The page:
Council members adopted the change Tuesday night without controversy after a unanimous decision to move the proposal forward at its March 19 meeting. City officials say the new law was adopted to give its agencies another enforcement tool to address a public health issue.
On Wednesday the mayor defended the council against charges that it is using a dubious claim that RV dwellers are a major cause of so-called "waste discharge incidents" and pose a serious threat to public health as an easy way to launch a discussion about banning RVs from city streets.
"Homelessness is a complex issue that Mountain View and many jurisdictions have been grappling with for several years," Mayor Lisa Matichak told the Voice. "The council has already spent about $1 million to help those living in vehicles by providing outreach, connecting them with services, homelessness prevention, and rehousing support."
Matichak noted Mountain View's efforts to help relocate RVs from city streets to designated "safe parking" areas, but so far there are only two such locations with a total of eight spots for cars and none for RVs.
"The city also helped create a nonprofit to implement a safe parking program," Matichak said, praising the city's leadership role and "compassionate" approach.
At least one council observer believes it is using sewage as a smoke screen to shield its members from criticism that it is cracking down too harshly on some of its most vulnerable residents.
"It was a less objectionable opening to the oversized vehicle ban discussion," said North Whisman resident Alex Brown, who attended last month's meeting. "They knew they'd get pushback on that, so they introduced something that would get a 7-0 vote."
Brown lives in Santiago Villa mobile home park near two small clusters of RVs the city identified in its recently published survey of Mountain View's vehicle-dwelling population. Santiago Villa is also near the city's future — and only — safe parking site on Terra Bella Avenue. Citywide, a December count found almost 300 vehicles being used as homes, including 192 RVs.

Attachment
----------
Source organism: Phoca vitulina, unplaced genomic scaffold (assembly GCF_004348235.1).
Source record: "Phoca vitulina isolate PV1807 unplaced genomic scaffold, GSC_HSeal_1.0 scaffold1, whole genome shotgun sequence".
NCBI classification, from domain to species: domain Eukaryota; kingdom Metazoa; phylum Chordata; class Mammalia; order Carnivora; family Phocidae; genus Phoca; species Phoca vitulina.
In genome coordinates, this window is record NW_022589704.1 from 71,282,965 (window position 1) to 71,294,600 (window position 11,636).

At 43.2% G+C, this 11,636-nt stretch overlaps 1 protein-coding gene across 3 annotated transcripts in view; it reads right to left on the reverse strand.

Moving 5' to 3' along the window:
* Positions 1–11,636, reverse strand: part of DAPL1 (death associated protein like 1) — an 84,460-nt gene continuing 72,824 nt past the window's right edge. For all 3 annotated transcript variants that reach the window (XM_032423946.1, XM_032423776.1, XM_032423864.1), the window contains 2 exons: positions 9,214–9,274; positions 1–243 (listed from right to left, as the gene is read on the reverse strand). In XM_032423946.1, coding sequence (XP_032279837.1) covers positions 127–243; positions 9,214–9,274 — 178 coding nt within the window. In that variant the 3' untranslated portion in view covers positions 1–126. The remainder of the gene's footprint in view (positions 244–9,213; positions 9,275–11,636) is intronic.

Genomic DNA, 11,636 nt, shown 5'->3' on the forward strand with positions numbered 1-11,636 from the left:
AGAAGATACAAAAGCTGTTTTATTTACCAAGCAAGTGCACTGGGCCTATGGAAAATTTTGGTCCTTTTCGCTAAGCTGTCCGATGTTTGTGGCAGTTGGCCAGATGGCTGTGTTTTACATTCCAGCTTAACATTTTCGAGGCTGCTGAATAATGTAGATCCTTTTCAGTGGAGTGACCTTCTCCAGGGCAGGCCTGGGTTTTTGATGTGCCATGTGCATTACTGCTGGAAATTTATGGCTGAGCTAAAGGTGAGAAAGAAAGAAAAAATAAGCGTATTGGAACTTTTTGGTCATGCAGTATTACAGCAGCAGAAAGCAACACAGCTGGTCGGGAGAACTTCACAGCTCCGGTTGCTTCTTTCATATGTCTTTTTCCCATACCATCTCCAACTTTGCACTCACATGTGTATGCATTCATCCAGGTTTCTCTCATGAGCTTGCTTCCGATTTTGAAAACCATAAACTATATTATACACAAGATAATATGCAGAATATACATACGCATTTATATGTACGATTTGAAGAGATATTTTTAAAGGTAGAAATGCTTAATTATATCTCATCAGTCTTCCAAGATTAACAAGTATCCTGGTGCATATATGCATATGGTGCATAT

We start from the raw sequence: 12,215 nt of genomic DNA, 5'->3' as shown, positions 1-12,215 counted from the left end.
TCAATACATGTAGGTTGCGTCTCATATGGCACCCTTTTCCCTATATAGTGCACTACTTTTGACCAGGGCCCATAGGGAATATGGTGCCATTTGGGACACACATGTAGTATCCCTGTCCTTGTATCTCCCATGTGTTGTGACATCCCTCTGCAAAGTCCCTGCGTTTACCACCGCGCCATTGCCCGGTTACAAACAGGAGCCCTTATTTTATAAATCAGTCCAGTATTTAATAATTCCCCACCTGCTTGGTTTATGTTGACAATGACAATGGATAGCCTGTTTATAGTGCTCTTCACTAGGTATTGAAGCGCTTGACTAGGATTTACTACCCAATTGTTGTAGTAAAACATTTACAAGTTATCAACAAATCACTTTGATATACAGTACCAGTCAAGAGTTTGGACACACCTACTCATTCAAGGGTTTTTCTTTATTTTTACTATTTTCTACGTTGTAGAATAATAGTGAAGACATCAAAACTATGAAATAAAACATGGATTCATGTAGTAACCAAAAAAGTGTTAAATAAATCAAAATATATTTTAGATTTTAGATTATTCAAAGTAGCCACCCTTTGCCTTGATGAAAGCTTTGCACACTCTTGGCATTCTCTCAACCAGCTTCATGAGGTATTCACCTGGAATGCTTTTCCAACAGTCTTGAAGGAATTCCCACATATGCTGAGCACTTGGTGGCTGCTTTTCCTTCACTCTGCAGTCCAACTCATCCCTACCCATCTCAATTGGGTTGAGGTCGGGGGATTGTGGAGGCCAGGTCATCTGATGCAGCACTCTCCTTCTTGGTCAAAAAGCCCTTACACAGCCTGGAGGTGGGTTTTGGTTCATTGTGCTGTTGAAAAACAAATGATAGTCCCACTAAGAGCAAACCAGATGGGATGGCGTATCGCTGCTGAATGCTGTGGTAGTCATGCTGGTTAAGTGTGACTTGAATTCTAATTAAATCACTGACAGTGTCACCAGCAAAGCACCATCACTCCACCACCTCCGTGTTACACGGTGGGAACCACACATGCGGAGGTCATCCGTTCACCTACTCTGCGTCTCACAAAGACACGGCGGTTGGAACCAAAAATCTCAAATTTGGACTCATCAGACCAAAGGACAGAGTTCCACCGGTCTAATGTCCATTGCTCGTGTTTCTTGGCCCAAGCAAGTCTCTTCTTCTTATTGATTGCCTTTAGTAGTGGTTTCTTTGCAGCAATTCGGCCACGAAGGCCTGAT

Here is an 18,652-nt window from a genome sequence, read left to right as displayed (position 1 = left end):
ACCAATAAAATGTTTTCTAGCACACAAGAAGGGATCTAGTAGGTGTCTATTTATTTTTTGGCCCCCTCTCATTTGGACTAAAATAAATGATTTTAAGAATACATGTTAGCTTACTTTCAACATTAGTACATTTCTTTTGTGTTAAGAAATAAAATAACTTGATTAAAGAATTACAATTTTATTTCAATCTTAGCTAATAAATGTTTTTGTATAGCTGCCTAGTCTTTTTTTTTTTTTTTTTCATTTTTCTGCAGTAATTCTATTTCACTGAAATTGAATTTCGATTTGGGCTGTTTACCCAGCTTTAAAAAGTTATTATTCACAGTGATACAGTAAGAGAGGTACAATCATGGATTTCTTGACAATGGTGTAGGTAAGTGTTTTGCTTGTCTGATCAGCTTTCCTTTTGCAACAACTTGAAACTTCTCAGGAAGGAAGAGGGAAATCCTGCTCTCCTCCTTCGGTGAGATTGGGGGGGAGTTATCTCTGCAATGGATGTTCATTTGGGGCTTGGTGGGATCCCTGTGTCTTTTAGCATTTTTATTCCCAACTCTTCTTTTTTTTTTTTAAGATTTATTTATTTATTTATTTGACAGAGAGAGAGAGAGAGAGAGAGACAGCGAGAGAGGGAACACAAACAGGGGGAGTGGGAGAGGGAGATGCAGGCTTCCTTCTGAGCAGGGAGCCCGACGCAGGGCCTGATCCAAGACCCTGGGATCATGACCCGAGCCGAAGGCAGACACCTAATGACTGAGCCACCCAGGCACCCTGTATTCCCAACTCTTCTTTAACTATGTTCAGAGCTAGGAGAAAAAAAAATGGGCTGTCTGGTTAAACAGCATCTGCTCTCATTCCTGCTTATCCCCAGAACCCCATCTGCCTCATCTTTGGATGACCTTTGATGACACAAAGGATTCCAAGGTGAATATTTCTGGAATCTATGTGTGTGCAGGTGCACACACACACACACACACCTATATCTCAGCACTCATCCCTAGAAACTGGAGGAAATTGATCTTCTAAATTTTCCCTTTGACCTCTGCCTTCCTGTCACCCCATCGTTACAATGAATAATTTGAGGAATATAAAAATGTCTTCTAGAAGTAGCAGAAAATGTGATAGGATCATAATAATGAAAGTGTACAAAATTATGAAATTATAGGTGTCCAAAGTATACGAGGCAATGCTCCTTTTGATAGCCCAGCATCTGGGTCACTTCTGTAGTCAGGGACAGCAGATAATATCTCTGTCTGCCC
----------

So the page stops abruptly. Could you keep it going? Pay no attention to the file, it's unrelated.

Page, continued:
"We do have a lot of vehicles parked near us, but I've never seen any leaking sewage," Brown said. "(But) it helped frame the issue of RVs as being related to public health."
According to city staff, in the last fiscal year there were 75 reports of waste discharge incidents recorded across three city departments — police, fire and public works. The city was only able to identify the source of those leaks in 39 cases and more of those came from permanent residences than from vehicles.
The issue came to a head in October when an unsuspecting Shoreline West resident opened a 5-gallon drum that had been left near a home in the neighborhood. The container was brimming with human waste and the story she shared on social media generated hundreds of responses that were mostly from her neighbors, with many complaining specifically about RV dwellers.
It may have also been a factor in the November election in which two City Council members who had been reluctant to impose new restrictions on RV dwellers were ousted by newcomers seen as more sympathetic to homeowners' concerns.
City staffers say the law will allow the city to tow vehicles in violation of the new code at the owner's expense.
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